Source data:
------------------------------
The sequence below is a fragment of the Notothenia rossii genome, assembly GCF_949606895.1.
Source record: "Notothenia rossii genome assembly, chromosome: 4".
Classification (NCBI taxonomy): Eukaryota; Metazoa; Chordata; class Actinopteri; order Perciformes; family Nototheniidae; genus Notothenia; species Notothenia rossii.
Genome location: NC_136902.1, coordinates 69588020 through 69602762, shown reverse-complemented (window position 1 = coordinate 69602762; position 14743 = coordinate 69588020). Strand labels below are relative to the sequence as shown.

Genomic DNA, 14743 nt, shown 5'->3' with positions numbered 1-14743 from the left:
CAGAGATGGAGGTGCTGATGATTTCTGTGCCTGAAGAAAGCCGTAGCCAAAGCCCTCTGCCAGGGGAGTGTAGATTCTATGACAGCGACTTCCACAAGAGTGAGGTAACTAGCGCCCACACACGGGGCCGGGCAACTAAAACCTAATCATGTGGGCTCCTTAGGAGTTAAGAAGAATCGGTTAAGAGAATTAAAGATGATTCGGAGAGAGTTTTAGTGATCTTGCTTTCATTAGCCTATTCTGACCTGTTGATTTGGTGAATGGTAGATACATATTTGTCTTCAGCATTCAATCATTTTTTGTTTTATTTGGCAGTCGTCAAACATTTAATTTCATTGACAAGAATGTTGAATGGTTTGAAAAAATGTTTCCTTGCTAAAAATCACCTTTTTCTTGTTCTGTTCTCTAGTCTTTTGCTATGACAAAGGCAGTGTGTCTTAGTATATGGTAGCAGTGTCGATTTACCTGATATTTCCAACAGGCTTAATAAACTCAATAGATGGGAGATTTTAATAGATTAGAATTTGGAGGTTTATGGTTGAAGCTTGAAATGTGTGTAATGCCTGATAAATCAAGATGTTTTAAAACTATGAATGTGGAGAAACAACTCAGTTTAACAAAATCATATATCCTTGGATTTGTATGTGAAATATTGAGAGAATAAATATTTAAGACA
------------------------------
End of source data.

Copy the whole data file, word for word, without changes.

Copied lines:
The sequence below is a fragment of the Notothenia rossii genome, assembly GCF_949606895.1.
Source record: "Notothenia rossii genome assembly, chromosome: 4".
Classification (NCBI taxonomy): Eukaryota; Metazoa; Chordata; class Actinopteri; order Perciformes; family Nototheniidae; genus Notothenia; species Notothenia rossii.
Genome location: NC_136902.1, coordinates 69588020 through 69602762, shown reverse-complemented (window position 1 = coordinate 69602762; position 14743 = coordinate 69588020). Strand labels below are relative to the sequence as shown.

Genomic DNA, 14743 nt, shown 5'->3' with positions numbered 1-14743 from the left:
CAGAGATGGAGGTGCTGATGATTTCTGTGCCTGAAGAAAGCCGTAGCCAAAGCCCTCTGCCAGGGGAGTGTAGATTCTATGACAGCGACTTCCACAAGAGTGAGGTAACTAGCGCCCACACACGGGGCCGGGCAACTAAAACCTAATCATGTGGGCTCCTTAGGAGTTAAGAAGAATCGGTTAAGAGAATTAAAGATGATTCGGAGAGAGTTTTAGTGATCTTGCTTTCATTAGCCTATTCTGACCTGTTGATTTGGTGAATGGTAGATACATATTTGTCTTCAGCATTCAATCATTTTTTGTTTTATTTGGCAGTCGTCAAACATTTAATTTCATTGACAAGAATGTTGAATGGTTTGAAAAAATGTTTCCTTGCTAAAAATCACCTTTTTCTTGTTCTGTTCTCTAGTCTTTTGCTATGACAAAGGCAGTGTGTCTTAGTATATGGTAGCAGTGTCGATTTACCTGATATTTCCAACAGGCTTAATAAACTCAATAGATGGGAGATTTTAATAGATTAGAATTTGGAGGTTTATGGTTGAAGCTTGAAATGTGTGTAATGCCTGATAAATCAAGATGTTTTAAAACTATGAATGTGGAGAAACAACTCAGTTTAACAAAATCATATATCCTTGGATTTGTATGTGAAATATTGAGAGAATAAATATTTAAGACA